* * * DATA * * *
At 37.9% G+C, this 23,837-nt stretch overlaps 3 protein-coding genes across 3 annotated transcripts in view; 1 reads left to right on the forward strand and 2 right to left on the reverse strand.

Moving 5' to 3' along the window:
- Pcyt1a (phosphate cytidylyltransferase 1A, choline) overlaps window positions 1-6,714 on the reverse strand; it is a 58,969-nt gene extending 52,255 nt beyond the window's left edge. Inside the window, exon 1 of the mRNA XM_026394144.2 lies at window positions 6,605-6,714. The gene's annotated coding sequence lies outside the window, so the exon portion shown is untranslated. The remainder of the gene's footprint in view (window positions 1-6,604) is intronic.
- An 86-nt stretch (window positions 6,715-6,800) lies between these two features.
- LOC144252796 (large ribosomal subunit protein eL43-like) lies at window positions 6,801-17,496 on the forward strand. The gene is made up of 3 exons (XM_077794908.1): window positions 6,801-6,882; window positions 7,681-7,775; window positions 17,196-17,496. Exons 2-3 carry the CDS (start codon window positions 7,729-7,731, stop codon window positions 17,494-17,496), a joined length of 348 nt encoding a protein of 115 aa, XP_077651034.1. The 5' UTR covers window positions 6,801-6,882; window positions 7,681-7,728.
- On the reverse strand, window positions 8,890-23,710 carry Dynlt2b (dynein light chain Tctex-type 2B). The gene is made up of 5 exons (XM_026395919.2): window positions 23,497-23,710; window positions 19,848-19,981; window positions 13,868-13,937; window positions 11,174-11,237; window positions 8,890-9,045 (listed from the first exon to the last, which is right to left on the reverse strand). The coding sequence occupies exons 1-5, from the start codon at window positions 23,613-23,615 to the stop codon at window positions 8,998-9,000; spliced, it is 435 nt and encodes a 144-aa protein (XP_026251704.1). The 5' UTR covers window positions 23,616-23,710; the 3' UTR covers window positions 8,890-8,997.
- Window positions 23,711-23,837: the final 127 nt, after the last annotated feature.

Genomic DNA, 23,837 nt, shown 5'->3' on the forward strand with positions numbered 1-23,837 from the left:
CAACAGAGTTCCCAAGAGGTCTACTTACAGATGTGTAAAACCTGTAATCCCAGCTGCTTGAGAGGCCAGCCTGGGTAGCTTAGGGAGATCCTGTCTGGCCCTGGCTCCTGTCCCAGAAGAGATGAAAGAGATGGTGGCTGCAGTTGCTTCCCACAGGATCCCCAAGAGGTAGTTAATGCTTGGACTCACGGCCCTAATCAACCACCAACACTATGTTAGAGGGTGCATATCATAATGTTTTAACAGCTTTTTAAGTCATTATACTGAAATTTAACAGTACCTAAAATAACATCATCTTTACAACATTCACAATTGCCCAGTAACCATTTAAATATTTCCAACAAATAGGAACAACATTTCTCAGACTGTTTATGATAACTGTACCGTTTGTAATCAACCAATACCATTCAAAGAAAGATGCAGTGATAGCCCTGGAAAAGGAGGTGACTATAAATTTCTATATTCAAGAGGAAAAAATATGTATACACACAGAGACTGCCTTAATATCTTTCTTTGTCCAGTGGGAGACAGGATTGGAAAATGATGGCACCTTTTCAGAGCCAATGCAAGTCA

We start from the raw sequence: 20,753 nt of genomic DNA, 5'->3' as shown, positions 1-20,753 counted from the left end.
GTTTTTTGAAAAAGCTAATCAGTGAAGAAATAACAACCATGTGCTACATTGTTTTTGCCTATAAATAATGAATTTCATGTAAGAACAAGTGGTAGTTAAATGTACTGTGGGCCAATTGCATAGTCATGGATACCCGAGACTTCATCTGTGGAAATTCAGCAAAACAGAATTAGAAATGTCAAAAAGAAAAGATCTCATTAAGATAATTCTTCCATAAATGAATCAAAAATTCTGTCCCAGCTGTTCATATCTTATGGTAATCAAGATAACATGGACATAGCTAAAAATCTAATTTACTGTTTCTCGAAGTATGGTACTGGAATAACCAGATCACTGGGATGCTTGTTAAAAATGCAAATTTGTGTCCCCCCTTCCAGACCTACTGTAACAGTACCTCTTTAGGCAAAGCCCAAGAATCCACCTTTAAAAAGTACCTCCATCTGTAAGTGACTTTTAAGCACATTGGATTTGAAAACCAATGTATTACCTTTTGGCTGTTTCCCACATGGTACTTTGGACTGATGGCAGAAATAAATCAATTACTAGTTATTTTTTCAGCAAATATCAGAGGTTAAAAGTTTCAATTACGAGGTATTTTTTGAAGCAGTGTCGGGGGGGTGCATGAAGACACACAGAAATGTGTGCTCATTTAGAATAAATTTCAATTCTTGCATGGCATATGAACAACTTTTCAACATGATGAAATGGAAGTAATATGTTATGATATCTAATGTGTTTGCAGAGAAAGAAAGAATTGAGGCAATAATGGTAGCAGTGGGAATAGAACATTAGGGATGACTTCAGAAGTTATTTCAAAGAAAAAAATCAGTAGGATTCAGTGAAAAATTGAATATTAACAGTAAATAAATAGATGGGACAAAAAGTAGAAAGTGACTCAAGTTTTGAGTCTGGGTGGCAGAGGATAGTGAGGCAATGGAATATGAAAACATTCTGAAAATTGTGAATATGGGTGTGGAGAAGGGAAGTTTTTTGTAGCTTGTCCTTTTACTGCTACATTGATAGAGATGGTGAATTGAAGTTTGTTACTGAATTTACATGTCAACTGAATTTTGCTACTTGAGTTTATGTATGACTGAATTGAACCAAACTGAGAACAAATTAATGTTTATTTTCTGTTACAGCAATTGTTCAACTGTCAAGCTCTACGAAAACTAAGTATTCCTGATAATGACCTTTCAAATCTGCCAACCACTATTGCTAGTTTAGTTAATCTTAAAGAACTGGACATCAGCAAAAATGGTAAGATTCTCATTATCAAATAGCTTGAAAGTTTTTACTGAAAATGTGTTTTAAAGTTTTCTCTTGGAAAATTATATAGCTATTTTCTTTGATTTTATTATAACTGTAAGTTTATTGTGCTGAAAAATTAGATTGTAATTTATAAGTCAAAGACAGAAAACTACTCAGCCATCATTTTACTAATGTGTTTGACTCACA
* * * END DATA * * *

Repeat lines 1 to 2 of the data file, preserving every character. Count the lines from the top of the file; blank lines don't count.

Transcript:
At 37.9% G+C, this 23,837-nt stretch overlaps 3 protein-coding genes across 3 annotated transcripts in view; 1 reads left to right on the forward strand and 2 right to left on the reverse strand.

Moving 5' to 3' along the window: